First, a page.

“Architecturally extraordinary” – Juliette Churchill on her plans for Wallumattagal Campus


Pictured: Juliette Churchill, Executive Director, Property Services

Since joining Macquarie as Executive Director of Property Services three months ago, Juliette Churchill has been delighted by the spaces she has encountered.

“I have discovered so many spaces on the Wallumattagal Campus that are architecturally extraordinary – inspiring both in their sustainability achievements and in their successful creation of a deep sense of place and purpose,” Churchill says.

As a non-practising registered architect with a Master of Architecture from Liverpool University, Churchill brings to Macquarie a sophisticated understanding of the power of the built environment to cultivate ideas and connections.

Prior to joining Macquarie, she spent a decade as Director of Design, Engineering, Planning and Sustainability at the University of Sydney, where she oversaw the strategic planning, design, maintenance and project management of the University’s portfolio of 800 buildings across urban and regional NSW.

Particularly important to Churchill was cultural sensitivity in planning and constructing new projects.

“It became a real passion of mine to work in consultation with traditional owners to embed their stories into our buildings and landscapes,” she says.

As for her role in the Macquarie University story, Churchill will build on the legacy of Mark Broomfield who, over his 12 years as Director of Property, oversaw the most substantial transformation of the University’s campus in our 58-year history.

That renewal saw the creation and evolution of more than a dozen remarkable buildings, some of which Churchill will be profiling in an upcoming LinkedIn series, beginning with the Michael Egan Hall.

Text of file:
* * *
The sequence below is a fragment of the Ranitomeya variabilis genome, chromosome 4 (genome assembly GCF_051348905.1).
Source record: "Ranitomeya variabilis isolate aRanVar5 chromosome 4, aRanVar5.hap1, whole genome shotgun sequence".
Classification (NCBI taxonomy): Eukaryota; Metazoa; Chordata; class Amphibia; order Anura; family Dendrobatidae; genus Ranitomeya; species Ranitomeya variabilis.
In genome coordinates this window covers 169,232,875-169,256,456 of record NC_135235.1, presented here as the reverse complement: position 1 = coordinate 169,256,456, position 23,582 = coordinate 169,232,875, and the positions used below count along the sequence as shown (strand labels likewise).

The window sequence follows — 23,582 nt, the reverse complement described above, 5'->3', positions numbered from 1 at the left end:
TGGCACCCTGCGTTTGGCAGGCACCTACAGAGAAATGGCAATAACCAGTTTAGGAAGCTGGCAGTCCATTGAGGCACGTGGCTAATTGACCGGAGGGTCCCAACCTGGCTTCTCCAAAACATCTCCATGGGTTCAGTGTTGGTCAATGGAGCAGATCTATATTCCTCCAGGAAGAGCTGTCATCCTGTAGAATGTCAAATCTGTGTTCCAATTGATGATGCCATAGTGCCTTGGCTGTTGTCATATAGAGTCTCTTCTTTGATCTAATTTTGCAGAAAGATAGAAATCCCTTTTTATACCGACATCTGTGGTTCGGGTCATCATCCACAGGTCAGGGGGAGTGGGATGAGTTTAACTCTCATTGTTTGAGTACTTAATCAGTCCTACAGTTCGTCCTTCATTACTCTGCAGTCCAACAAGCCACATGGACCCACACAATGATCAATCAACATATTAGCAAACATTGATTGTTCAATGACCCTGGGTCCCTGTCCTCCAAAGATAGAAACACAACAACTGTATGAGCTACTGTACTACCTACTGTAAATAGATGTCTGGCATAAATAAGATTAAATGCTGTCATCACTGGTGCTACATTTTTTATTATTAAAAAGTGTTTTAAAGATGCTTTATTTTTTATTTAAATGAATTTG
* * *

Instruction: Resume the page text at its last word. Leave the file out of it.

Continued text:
Having spent her initial time at Macquarie developing an understanding of our people and our ambitions as an institution strongly connected within Macquarie Park, Churchill’s focus now moves to the important work of evolving the University’s Masterplan.

“Our future plans for the campus will be informed by contemporary approaches to teaching, work and collaboration, and reflect the impact of the COVID pandemic on the way we use indoor and outdoor spaces,” she says. “Planning for the future needs of the Macquarie Business School and the University’s health precinct will be an area of focus, and of course, Macquarie’s commitment to sustainability remains at the heart of everything we do.”

There is also the not-insignificant task of delivering the new Michael Kirby Macquarie Law Building, as well as new spaces for physics, astronomy and engineering. No doubt Churchill will be singing Macquarie’s architectural praises for a long time to come.





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